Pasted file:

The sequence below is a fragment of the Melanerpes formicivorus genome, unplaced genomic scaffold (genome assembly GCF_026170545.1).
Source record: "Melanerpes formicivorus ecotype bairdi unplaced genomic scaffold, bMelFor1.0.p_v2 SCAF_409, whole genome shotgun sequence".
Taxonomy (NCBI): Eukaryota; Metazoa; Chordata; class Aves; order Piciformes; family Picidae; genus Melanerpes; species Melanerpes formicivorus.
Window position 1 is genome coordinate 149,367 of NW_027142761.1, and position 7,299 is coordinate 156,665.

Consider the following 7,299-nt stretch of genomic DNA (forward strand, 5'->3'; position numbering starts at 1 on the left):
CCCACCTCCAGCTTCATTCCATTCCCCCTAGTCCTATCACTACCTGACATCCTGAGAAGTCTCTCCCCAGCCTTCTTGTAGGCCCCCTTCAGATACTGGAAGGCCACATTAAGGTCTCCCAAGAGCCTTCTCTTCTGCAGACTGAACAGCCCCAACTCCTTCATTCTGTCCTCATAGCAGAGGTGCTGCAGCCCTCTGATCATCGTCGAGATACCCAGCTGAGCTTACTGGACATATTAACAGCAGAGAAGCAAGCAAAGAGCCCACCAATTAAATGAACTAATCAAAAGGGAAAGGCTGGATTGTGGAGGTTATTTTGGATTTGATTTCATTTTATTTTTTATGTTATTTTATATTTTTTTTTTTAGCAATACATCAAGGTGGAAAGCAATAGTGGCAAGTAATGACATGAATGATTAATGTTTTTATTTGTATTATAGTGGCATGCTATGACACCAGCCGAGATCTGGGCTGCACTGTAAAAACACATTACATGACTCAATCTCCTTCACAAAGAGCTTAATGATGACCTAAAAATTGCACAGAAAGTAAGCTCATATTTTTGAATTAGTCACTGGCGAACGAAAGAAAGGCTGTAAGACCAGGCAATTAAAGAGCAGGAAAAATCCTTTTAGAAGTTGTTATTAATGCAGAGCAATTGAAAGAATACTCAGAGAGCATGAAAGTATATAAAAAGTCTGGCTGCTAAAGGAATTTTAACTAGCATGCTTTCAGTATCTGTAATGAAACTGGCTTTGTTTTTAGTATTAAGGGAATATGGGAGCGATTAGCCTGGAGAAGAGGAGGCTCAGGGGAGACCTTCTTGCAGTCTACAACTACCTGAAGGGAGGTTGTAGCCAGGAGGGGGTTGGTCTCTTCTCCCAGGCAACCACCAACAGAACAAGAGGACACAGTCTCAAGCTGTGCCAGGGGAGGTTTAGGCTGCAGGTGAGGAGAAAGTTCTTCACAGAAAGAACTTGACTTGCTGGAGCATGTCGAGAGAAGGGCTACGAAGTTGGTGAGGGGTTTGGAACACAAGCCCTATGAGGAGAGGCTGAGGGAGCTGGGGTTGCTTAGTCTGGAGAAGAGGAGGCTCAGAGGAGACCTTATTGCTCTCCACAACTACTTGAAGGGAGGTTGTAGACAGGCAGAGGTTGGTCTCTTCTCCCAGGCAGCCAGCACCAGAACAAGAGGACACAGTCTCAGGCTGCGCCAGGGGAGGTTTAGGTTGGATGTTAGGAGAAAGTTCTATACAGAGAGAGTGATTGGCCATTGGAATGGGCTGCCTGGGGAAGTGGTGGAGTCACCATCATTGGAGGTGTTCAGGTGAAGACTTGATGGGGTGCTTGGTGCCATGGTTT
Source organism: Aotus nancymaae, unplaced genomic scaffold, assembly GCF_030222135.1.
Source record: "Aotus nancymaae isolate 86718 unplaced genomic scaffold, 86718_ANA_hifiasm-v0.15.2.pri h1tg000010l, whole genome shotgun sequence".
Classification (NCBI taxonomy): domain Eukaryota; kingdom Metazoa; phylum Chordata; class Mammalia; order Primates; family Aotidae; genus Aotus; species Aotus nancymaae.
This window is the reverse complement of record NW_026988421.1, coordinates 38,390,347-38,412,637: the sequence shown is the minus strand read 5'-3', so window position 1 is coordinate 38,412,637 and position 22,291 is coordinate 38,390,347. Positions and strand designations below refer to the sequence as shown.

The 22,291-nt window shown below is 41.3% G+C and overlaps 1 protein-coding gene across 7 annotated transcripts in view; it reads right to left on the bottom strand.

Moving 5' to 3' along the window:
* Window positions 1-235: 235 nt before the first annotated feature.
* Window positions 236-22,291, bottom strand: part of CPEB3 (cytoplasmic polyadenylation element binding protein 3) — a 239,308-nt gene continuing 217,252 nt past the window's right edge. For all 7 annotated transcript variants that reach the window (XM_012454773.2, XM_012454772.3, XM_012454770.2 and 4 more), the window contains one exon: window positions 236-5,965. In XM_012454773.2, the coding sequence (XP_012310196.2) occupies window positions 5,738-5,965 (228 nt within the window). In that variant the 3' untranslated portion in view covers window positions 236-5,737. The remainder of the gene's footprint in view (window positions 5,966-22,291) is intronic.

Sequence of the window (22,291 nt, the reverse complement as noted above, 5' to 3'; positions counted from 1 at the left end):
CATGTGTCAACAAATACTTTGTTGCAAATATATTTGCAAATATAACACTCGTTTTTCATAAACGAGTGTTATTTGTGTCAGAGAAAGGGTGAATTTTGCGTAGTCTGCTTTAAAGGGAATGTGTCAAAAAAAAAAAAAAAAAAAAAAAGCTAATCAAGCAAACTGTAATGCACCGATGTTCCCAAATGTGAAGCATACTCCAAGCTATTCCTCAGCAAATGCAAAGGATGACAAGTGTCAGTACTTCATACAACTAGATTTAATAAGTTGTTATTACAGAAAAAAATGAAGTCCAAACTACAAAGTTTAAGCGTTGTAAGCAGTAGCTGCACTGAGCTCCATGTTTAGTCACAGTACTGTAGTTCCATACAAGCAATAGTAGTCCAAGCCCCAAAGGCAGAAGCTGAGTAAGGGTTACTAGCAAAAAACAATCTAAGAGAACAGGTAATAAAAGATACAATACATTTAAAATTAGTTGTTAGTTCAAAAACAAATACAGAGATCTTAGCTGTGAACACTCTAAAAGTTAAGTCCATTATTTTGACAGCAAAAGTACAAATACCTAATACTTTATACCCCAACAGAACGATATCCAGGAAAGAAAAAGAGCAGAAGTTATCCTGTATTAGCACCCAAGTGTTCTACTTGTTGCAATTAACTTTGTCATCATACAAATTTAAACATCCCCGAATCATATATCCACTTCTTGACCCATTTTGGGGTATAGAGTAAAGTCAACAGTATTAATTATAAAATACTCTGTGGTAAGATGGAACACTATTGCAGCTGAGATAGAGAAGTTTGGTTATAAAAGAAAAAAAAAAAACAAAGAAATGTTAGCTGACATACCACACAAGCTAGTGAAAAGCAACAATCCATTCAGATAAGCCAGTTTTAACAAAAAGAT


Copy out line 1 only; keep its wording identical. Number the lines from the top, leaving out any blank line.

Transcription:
The sequence below is a fragment of the Melanerpes formicivorus genome, unplaced genomic scaffold (genome assembly GCF_026170545.1).